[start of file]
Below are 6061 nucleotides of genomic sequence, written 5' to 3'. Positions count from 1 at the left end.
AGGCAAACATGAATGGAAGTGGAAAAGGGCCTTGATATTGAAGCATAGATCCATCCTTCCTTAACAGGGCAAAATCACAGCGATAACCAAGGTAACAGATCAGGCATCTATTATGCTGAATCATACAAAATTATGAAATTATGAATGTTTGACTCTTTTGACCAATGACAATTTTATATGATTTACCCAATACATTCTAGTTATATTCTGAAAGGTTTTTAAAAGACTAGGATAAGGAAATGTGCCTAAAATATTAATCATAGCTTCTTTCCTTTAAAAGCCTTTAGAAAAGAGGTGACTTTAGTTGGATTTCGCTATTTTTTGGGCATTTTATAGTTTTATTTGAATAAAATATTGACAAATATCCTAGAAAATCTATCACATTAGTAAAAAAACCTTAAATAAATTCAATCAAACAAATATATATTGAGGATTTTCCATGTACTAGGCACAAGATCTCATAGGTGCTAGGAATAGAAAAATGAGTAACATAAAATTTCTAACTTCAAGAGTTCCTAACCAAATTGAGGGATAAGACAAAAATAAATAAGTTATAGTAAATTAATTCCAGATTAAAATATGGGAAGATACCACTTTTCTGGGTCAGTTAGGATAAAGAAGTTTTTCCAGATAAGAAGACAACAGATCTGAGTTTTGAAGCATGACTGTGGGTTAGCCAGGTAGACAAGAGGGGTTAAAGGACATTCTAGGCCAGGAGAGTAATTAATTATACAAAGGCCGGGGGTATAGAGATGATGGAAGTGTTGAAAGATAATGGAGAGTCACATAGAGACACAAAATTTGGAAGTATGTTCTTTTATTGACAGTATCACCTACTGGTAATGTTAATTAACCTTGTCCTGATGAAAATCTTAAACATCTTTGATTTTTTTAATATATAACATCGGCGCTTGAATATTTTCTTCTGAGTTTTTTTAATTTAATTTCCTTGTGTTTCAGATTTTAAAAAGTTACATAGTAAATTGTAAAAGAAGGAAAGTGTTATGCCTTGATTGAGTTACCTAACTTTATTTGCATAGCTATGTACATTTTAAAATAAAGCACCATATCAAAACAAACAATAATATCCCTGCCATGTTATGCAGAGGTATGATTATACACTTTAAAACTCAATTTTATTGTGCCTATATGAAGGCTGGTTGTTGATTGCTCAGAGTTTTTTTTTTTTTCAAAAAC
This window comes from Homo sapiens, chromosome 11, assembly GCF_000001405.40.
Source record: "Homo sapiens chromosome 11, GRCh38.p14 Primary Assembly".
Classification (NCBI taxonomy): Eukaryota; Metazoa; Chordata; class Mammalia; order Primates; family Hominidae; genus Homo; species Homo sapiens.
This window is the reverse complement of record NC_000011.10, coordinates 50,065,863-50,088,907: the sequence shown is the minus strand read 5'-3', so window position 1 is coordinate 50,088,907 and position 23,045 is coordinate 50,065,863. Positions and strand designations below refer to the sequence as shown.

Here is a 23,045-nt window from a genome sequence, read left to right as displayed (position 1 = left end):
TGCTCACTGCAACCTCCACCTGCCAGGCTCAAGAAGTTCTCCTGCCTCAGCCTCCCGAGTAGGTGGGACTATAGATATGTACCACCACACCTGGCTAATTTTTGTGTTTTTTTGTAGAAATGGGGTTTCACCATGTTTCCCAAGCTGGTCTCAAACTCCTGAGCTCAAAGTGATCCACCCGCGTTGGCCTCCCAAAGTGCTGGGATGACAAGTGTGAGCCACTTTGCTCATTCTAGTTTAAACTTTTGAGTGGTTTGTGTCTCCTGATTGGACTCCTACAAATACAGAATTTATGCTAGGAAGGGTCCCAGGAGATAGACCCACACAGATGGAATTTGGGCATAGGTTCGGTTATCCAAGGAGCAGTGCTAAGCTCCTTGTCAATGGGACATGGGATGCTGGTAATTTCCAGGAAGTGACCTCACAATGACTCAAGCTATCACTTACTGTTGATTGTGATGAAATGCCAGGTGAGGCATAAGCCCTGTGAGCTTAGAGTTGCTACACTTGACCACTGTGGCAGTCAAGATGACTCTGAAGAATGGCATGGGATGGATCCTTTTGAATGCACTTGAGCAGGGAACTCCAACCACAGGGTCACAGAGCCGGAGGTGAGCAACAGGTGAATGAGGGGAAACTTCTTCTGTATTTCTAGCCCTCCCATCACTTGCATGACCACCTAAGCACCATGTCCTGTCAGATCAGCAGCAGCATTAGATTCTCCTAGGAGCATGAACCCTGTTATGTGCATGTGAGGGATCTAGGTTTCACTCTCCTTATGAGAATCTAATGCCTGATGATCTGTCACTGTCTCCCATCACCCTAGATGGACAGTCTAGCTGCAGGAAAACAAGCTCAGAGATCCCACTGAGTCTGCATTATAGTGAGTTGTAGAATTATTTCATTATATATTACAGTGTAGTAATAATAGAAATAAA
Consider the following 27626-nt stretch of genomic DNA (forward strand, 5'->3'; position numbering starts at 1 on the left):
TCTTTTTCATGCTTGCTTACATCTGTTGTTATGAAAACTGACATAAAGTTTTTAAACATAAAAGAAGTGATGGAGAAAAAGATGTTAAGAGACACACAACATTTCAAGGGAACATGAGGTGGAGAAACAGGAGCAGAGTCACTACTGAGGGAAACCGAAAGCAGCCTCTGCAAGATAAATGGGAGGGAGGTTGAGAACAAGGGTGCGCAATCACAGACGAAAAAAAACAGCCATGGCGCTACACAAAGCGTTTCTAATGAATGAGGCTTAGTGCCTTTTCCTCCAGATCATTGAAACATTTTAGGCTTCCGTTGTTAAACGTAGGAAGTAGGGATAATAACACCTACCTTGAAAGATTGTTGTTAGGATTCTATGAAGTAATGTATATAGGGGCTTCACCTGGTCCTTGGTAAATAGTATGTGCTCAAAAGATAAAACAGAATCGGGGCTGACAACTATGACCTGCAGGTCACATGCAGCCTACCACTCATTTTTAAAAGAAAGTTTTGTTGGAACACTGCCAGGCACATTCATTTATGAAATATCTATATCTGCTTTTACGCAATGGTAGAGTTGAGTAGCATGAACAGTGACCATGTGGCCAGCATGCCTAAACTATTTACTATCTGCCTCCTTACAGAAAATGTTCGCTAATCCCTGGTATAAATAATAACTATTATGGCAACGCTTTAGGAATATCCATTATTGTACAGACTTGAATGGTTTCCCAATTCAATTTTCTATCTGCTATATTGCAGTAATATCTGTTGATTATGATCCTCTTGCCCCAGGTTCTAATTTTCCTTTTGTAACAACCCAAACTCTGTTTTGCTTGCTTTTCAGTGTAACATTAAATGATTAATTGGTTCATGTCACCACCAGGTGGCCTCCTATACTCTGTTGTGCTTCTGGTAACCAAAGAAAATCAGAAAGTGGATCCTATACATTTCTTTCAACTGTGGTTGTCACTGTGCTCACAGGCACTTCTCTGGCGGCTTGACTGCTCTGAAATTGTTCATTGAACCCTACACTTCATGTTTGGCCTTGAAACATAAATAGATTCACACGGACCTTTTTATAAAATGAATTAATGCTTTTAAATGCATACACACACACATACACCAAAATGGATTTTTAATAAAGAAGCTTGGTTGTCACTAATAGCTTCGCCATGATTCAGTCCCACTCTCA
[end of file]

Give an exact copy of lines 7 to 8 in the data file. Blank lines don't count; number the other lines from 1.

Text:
Here is a 23,045-nt window from a genome sequence, read left to right as displayed (position 1 = left end):
TGCTCACTGCAACCTCCACCTGCCAGGCTCAAGAAGTTCTCCTGCCTCAGCCTCCCGAGTAGGTGGGACTATAGATATGTACCACCACACCTGGCTAATTTTTGTGTTTTTTTGTAGAAATGGGGTTTCACCATGTTTCCCAAGCTGGTCTCAAACTCCTGAGCTCAAAGTGATCCACCCGCGTTGGCCTCCCAAAGTGCTGGGATGACAAGTGTGAGCCACTTTGCTCATTCTAGTTTAAACTTTTGAGTGGTTTGTGTCTCCTGATTGGACTCCTACAAATACAGAATTTATGCTAGGAAGGGTCCCAGGAGATAGACCCACACAGATGGAATTTGGGCATAGGTTCGGTTATCCAAGGAGCAGTGCTAAGCTCCTTGTCAATGGGACATGGGATGCTGGTAATTTCCAGGAAGTGACCTCACAATGACTCAAGCTATCACTTACTGTTGATTGTGATGAAATGCCAGGTGAGGCATAAGCCCTGTGAGCTTAGAGTTGCTACACTTGACCACTGTGGCAGTCAAGATGACTCTGAAGAATGGCATGGGATGGATCCTTTTGAATGCACTTGAGCAGGGAACTCCAACCACAGGGTCACAGAGCCGGAGGTGAGCAACAGGTGAATGAGGGGAAACTTCTTCTGTATTTCTAGCCCTCCCATCACTTGCATGACCACCTAAGCACCATGTCCTGTCAGATCAGCAGCAGCATTAGATTCTCCTAGGAGCATGAACCCTGTTATGTGCATGTGAGGGATCTAGGTTTCACTCTCCTTATGAGAATCTAATGCCTGATGATCTGTCACTGTCTCCCATCACCCTAGATGGACAGTCTAGCTGCAGGAAAACAAGCTCAGAGATCCCACTGAGTCTGCATTATAGTGAGTTGTAGAATTATTTCATTATATATTACAGTGTAGTAATAATAGAAATAAA